It’s more of a validation that this is stuff that we would have to deal with if we didn’t have these controls in place, but the fact is, we do have these controls and, therefore, we wouldn’t consider these incidents or really anything all that important to deal with. We don’t react to them because they’re noise that is filtered out by the engines that we have in place.
The senior executive staff loves the numbers, because they look at them and they go, “Holy smokes, that’s a lot!” Every now and again, we do see spikes in attack activity and I usually end up having to explain the spikes. “What happened there where it jumped up so high?” they’ll ask, and then I’ll usually explain how there is a zero-day exploit or a critical vulnerability that was discovered and we see an enormous amount of traffic attacking that critical vulnerability because it was fresh and new.
When ransomware attacks happen to other companies, thousands of systems in their environment are crippled, in addition to having serious impacts with having to pay a ransom. When this kind of event hits the news, I get worried calls from executives, and it warms my heart to be able to tell them, “We’re fine.”
We’ve gotten down to a seven-day patch cycle, and that’s not even a critical or an urgent cycle. If we have a critical patch that needs to be pushed, we can do that in about 24-hours.
Piloting the types of engines that can give visibility into the state of your environment, like the level of botnet traffic and infections, is something that you can then use to drive further activity, spending, and resource implementation.
It’s important to really understand what is going on in your environment in terms of infections and risk levels in order to put something like Zscaler in place. For example, if you have 70 infections, you will find that maybe your patch processes are broken. Then, you could start piloting a couple of engines that look at EDR, response, and software distribution packages. Do a side-by-side comparison, and you’ll find that your Microsoft SCCM product says you’re fully patched—but then when you run something that’s independent of Microsoft against that, it says you’re only patched at about 50%. Well, in that case, you’ve got things in your environment that are missing patches, that are two years old, so something’s wrong there. Again, that would drive further activity to resolve.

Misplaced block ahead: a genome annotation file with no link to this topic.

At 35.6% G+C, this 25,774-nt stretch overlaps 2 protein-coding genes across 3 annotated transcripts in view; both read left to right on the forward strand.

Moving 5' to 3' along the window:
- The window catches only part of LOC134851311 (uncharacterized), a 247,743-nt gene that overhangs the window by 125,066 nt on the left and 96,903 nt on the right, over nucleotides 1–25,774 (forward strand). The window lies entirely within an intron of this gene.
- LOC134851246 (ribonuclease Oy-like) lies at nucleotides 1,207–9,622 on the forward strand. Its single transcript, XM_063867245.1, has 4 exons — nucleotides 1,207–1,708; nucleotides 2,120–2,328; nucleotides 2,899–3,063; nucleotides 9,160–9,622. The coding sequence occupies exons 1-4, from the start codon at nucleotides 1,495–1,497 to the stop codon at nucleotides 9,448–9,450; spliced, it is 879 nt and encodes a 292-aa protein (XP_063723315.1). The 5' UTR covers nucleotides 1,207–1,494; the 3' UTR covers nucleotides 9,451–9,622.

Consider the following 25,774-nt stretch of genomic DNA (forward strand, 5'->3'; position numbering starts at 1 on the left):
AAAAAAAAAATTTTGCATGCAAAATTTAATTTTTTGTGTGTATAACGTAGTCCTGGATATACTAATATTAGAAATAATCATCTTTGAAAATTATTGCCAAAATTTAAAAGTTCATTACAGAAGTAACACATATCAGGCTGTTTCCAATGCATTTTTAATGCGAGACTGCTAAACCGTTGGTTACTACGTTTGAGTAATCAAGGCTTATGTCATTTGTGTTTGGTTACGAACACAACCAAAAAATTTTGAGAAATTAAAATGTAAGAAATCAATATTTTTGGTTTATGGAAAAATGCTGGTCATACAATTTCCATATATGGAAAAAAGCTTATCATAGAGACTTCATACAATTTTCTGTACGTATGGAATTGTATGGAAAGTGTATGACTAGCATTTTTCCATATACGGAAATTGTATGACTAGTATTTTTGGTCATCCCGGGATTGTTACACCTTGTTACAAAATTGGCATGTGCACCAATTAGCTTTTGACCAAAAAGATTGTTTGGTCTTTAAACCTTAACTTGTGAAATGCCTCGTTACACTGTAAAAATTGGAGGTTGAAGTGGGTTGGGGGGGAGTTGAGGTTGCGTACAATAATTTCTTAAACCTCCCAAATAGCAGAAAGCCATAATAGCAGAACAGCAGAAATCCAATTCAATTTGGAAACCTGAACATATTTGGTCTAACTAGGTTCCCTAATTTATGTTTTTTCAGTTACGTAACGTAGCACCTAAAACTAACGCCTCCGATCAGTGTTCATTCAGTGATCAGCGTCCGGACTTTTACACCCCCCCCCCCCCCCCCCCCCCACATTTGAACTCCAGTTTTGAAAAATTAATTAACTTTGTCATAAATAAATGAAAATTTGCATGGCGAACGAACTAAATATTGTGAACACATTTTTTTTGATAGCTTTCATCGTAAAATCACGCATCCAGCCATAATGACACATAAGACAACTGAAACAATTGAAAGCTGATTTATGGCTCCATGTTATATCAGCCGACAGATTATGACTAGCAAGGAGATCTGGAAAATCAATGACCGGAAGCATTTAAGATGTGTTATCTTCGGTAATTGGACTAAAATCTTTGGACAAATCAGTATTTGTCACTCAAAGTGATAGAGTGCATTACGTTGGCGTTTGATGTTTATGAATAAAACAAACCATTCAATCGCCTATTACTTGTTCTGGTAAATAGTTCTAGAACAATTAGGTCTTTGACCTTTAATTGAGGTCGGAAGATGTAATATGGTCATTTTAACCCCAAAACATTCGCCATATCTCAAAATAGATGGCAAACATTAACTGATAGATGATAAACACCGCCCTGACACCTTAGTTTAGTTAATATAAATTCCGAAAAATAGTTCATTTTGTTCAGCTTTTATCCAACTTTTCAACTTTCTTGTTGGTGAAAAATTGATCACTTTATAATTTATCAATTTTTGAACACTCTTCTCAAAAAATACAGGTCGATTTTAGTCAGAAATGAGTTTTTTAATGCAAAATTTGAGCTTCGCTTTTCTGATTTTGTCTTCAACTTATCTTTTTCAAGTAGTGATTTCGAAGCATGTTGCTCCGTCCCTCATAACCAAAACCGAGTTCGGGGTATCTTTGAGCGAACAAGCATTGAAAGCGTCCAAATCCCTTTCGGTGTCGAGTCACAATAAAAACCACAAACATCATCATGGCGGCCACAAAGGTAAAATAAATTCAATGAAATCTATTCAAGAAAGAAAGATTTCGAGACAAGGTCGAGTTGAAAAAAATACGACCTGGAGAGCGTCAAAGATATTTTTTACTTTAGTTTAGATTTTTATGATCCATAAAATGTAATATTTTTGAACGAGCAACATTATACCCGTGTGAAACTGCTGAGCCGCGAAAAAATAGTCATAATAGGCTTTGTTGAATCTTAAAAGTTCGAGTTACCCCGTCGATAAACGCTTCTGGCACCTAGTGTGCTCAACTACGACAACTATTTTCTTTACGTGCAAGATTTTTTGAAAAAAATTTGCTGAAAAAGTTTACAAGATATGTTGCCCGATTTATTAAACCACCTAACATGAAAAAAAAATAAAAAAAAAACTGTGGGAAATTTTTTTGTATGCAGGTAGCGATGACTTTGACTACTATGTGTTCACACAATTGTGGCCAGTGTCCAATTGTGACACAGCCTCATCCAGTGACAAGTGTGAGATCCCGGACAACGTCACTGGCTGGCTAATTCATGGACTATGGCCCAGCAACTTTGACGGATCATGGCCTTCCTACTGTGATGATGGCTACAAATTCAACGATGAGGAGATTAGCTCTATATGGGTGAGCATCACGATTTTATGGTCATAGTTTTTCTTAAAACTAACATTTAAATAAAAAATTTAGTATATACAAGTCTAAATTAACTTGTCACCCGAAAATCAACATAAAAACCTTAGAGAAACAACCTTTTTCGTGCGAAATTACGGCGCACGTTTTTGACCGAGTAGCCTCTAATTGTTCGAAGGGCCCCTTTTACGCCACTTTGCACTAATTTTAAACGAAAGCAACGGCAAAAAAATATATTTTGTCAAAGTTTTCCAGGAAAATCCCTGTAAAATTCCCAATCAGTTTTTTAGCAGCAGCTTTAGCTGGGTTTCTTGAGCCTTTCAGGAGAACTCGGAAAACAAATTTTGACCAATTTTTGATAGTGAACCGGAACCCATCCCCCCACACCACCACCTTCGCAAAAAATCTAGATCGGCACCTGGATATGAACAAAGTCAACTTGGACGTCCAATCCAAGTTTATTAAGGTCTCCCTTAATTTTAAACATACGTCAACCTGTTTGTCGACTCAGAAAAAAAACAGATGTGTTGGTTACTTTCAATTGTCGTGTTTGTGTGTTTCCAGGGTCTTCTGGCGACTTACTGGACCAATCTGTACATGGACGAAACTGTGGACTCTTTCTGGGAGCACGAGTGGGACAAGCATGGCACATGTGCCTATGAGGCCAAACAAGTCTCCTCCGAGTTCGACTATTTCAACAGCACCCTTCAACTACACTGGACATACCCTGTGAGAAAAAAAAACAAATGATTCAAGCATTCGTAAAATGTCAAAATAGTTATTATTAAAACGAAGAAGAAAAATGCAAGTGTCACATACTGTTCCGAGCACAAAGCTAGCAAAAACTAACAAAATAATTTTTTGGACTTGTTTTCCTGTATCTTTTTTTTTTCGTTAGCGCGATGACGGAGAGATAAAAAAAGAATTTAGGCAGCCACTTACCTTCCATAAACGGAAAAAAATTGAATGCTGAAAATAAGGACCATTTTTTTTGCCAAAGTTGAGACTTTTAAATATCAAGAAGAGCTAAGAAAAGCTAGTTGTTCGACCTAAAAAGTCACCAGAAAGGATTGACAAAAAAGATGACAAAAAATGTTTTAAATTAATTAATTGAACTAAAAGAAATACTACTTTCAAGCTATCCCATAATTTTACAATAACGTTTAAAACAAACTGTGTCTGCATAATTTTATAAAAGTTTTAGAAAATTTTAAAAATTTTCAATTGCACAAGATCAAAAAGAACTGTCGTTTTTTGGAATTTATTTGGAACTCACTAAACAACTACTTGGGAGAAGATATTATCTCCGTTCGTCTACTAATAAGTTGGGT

Our Office 365 implementation needed more bandwidth at each point of presence
As we made the transition to Office 365, we had to learn how to implement the process. Originally, we were going to have everybody use the portal and not bother putting Office on individual machines. Also, we didn’t have the required bandwidth. It didn’t work, so we had to step back and change up how we do things as a process. Now we’re doing local installs of Office 365, and we’re executing the product differently. It works much better now.
At the time, every one of our locations had from a T-1 up to a multiple T-1 type of MPLS connection back to our data center, so very small pipes for the private circuit back to the data center.
Internet access was also not all that great. You’re talking somewhere around ten megabits per second type of connections to the internet, which, obviously, if you’re not careful with that type of an environment, you will easily clog those pipes and you will have very degraded performance.
Local internet breakouts helped reduce costs